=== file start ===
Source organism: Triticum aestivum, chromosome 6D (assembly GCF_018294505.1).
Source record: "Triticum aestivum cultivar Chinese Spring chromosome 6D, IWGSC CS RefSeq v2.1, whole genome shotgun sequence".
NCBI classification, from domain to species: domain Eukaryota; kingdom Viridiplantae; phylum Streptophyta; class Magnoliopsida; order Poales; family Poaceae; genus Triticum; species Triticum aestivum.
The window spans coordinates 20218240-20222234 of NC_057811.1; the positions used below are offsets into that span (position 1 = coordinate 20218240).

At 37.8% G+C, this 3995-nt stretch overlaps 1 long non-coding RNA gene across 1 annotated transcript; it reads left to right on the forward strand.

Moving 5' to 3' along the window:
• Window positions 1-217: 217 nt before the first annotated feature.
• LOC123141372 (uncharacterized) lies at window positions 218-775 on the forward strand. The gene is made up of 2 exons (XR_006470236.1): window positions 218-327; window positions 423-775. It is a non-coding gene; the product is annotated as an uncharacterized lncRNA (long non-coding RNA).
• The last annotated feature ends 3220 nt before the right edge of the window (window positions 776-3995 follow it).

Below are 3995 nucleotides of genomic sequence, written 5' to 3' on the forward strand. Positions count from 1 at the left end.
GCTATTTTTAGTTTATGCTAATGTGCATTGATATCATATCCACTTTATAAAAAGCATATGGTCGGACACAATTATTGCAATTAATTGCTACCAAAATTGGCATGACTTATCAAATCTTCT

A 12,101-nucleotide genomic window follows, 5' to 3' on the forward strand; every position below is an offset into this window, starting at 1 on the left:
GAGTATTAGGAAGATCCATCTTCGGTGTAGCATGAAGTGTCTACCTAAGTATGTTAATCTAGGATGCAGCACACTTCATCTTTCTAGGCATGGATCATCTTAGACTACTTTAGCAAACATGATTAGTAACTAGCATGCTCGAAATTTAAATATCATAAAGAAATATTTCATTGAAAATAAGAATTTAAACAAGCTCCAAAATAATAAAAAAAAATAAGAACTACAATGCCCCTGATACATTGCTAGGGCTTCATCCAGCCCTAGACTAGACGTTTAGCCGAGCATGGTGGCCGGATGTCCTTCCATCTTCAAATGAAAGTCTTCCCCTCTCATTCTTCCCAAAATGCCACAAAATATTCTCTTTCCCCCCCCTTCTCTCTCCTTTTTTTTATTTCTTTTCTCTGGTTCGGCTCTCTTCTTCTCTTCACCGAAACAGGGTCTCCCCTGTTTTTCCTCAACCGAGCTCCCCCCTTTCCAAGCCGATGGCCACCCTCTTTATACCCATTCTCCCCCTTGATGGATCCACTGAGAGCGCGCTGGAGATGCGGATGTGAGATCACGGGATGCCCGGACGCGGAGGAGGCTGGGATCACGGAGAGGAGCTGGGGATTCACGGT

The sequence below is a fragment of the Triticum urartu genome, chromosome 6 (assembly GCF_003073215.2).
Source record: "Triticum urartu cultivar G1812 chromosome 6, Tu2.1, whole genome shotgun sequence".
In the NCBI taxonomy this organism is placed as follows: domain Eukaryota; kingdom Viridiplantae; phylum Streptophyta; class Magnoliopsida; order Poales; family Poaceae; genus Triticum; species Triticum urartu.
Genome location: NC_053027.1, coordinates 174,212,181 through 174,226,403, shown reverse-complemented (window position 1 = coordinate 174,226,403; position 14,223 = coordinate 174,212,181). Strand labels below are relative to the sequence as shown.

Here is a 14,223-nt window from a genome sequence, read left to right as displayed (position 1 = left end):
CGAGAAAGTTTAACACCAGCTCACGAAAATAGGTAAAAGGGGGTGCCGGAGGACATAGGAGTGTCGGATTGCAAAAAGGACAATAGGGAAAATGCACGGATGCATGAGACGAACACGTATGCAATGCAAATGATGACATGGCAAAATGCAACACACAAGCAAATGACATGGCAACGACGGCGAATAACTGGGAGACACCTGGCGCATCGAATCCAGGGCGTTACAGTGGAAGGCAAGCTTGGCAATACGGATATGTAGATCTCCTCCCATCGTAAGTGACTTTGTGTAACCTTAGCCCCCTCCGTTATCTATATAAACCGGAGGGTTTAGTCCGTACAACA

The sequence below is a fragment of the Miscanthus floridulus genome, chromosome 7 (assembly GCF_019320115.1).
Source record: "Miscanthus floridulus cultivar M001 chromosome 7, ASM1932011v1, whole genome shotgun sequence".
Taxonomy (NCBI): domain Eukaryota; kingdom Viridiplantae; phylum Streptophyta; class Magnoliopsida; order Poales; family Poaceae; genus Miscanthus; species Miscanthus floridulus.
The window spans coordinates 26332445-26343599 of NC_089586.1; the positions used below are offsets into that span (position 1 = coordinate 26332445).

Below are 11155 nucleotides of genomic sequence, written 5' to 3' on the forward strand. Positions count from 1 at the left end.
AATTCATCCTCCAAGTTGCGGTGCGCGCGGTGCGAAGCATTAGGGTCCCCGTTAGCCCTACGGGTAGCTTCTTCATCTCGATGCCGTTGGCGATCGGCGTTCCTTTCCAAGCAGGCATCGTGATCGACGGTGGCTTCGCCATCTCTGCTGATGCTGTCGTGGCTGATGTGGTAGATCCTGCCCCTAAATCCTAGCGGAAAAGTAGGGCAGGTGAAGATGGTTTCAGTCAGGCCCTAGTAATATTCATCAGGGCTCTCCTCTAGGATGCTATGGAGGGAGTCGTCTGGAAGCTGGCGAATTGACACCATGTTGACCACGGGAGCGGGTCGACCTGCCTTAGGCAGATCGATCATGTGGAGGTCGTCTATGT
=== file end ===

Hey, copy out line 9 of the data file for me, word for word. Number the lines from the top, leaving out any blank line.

• The last annotated feature ends 3220 nt before the right edge of the window (window positions 776-3995 follow it).